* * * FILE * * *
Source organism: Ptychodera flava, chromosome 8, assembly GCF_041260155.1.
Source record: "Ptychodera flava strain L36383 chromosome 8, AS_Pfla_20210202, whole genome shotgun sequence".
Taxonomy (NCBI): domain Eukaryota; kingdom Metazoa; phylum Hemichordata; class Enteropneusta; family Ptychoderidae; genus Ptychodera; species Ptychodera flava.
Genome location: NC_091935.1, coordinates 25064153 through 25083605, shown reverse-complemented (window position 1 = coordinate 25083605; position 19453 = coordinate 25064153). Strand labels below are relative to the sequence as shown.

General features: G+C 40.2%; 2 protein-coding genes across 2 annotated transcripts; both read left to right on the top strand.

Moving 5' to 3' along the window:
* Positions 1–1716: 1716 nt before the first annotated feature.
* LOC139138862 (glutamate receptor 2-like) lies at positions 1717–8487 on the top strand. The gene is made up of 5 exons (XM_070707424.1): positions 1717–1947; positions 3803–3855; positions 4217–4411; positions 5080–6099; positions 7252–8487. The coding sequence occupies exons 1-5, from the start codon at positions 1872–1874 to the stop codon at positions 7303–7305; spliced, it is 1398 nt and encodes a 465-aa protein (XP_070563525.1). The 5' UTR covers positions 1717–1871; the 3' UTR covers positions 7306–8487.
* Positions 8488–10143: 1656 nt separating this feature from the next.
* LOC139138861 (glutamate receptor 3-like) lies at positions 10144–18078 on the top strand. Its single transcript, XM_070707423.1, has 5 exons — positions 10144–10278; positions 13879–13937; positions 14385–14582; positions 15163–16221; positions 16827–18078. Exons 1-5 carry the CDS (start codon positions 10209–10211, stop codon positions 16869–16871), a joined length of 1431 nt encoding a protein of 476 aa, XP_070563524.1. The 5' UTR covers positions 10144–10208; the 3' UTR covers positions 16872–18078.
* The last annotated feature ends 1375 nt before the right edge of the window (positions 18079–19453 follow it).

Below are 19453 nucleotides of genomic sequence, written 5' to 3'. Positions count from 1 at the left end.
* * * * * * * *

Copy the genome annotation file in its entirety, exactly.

Source organism: Ptychodera flava, chromosome 8, assembly GCF_041260155.1.
Source record: "Ptychodera flava strain L36383 chromosome 8, AS_Pfla_20210202, whole genome shotgun sequence".
Taxonomy (NCBI): domain Eukaryota; kingdom Metazoa; phylum Hemichordata; class Enteropneusta; family Ptychoderidae; genus Ptychodera; species Ptychodera flava.
Genome location: NC_091935.1, coordinates 25064153 through 25083605, shown reverse-complemented (window position 1 = coordinate 25083605; position 19453 = coordinate 25064153). Strand labels below are relative to the sequence as shown.

General features: G+C 40.2%; 2 protein-coding genes across 2 annotated transcripts; both read left to right on the top strand.

Moving 5' to 3' along the window:
* Positions 1–1716: 1716 nt before the first annotated feature.
* LOC139138862 (glutamate receptor 2-like) lies at positions 1717–8487 on the top strand. The gene is made up of 5 exons (XM_070707424.1): positions 1717–1947; positions 3803–3855; positions 4217–4411; positions 5080–6099; positions 7252–8487. The coding sequence occupies exons 1-5, from the start codon at positions 1872–1874 to the stop codon at positions 7303–7305; spliced, it is 1398 nt and encodes a 465-aa protein (XP_070563525.1). The 5' UTR covers positions 1717–1871; the 3' UTR covers positions 7306–8487.
* Positions 8488–10143: 1656 nt separating this feature from the next.
* LOC139138861 (glutamate receptor 3-like) lies at positions 10144–18078 on the top strand. Its single transcript, XM_070707423.1, has 5 exons — positions 10144–10278; positions 13879–13937; positions 14385–14582; positions 15163–16221; positions 16827–18078. Exons 1-5 carry the CDS (start codon positions 10209–10211, stop codon positions 16869–16871), a joined length of 1431 nt encoding a protein of 476 aa, XP_070563524.1. The 5' UTR covers positions 10144–10208; the 3' UTR covers positions 16872–18078.
* The last annotated feature ends 1375 nt before the right edge of the window (positions 18079–19453 follow it).

Below are 19453 nucleotides of genomic sequence, written 5' to 3'. Positions count from 1 at the left end.